Additionally, an integration of these results with Multi-Layer Perceptron (MLP) models is adopted to unveil the endogeneity between banking efficiency, contextual variables, and major market competition metrics such as the Herfindahl–Hirschman index, the Panzar–Rosse H-statistic, and the Lerner-index. Hidden Markov Models (HMM) are used as a basis for bootstrapping such variables while preserving their endogeneity within the ambit of MLP models. We are also the pioneer study to use this method to address competition and efficiency relationship in the banking literature.

This study has two main innovative motivations. It decomposes the efficiency of Chinese banks with a multi-stage system structure that encompasses the production and intermediation approaches. Meanwhile, it adopts a novel integrated MLP/HMM model to stochastically unveil the feedback processes that may exist among these approaches, macro-economic variables, and competition structures. We have the following findings: (1) productive efficiency appears to be positively impacted by competition and market power; (2) credit risk analysis in older local banks that focus the province level, would possibly be the factor that jeopardizes the productive efficiency levels of the entire banking industry in China; (3) a perfect banking competition structure at the province level and a reduced market power of local banks are drivers of a sound banking system in China; (4) increased banking productivity is a direct consequence of the concentration of credit into fewer banks as a form of maintaining scale and reducing transaction costs.

2 Banking sector overview in China

The main purposes of banking reform in China since the 1970s are to improve profitability, productivity, and efficiency while reducing the level of market power and enhancing the banking stability for the multi-layer bank structure. Non-performing loans is still a historical issue. To solve this problem, a number of different measurements have been taken by the Chinese government to reduce the risk level of Chinese commercial banks, including non-performing loan write-offs (Bonin & Huang, 2001), establishment of the China Banking Regulatory Commission (CBRC) (Liang et al., 2013), and the introduction of strategic foreign investors (Wu et al., 2012).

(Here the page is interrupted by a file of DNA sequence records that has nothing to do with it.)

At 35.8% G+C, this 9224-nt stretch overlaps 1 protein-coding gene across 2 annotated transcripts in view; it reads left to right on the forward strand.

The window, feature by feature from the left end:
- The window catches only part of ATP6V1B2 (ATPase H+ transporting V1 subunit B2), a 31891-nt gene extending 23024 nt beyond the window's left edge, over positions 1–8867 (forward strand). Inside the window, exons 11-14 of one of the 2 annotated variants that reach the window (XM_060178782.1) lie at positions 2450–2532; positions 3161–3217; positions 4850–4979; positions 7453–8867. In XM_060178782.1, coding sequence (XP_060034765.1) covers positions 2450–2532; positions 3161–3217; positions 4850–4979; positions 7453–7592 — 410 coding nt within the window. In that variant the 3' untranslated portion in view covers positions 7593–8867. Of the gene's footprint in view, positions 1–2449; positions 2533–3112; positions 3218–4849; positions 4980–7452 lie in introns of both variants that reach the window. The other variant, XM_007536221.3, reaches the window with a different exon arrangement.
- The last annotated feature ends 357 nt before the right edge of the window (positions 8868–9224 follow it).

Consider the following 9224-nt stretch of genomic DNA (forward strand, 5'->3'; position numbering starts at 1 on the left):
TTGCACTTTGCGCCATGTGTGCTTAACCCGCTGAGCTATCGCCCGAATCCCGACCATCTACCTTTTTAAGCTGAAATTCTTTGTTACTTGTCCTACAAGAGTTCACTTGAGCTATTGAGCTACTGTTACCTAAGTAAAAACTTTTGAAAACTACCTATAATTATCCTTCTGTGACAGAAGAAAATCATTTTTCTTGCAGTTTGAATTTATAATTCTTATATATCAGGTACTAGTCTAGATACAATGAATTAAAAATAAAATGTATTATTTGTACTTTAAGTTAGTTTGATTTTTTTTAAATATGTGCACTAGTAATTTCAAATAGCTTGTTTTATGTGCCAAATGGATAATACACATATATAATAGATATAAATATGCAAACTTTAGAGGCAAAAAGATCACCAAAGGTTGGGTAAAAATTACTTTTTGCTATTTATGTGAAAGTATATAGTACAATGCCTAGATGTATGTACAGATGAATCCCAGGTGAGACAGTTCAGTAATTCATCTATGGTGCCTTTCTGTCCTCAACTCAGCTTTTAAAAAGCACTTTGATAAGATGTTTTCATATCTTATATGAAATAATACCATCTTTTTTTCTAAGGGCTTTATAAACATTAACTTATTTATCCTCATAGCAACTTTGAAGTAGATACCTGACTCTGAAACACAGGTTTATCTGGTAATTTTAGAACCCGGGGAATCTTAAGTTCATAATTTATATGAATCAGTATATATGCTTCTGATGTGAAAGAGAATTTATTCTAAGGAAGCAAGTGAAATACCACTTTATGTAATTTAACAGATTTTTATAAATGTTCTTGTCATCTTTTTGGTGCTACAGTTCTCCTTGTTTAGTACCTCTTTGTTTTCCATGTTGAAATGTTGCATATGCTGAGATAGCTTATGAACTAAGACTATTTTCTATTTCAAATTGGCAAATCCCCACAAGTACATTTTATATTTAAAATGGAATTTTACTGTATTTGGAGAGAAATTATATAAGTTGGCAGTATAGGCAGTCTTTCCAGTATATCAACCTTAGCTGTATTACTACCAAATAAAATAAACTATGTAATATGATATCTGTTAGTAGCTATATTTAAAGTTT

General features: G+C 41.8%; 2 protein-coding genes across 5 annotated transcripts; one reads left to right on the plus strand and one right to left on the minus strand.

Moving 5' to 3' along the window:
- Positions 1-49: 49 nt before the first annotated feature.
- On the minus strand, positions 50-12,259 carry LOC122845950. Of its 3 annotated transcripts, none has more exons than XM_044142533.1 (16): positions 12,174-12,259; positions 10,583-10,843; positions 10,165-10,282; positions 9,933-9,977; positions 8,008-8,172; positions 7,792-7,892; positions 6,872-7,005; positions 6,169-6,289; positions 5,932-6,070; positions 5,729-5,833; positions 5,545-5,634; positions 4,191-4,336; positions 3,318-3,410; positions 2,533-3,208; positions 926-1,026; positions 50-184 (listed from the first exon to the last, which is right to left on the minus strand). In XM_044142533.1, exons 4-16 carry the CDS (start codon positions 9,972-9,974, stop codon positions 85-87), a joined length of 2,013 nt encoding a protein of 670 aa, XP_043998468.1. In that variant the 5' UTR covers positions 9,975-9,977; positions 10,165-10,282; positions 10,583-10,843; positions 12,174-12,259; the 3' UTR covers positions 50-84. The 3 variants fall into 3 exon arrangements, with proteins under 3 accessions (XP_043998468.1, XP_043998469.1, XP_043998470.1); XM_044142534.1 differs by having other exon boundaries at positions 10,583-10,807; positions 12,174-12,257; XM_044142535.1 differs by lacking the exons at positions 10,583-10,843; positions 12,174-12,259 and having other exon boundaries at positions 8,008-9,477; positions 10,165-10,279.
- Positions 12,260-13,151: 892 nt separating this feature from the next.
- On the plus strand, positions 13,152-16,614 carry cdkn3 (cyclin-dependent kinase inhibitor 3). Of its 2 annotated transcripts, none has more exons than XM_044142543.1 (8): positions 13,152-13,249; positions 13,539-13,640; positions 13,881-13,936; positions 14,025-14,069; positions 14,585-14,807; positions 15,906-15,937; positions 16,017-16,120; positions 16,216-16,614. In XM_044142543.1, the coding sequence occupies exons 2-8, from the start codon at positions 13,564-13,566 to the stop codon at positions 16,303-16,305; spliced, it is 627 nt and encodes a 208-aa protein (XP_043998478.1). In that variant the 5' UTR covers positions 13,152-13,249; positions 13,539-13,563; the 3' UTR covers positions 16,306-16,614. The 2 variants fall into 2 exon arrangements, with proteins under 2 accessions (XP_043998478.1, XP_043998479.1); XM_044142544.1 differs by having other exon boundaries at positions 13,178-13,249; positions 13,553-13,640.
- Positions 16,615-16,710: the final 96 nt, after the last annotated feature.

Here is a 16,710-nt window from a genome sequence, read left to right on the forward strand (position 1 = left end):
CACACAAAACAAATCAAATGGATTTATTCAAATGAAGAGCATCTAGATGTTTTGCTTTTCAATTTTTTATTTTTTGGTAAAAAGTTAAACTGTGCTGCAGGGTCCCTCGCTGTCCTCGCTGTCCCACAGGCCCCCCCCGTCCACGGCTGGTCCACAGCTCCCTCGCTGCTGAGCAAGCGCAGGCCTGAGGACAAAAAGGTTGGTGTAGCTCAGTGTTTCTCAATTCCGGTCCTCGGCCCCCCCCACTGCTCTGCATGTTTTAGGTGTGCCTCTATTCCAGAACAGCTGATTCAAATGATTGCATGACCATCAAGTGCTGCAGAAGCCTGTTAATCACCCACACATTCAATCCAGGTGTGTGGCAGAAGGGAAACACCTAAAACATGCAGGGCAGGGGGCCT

Lower level competition is the second issue. There are hundreds of banking and non-banking financial institutions in China and CBRC statistics report that among the different ownership types of Chinese banks, state-owned banks still dominate the industry, though the proportion of assets held by this bank type has declined over recent years. Foreign banks were allowed to provide financial services in mainland China with some restriction at the beginning with the restrictions being completely removed by the end of 2006 (Hsiao et al., 2015). The level of competition is supposed to further increase due to the fact that private banks were allowed to operate in China and there are few private banks operating in China since 2015 (Lu, 2016).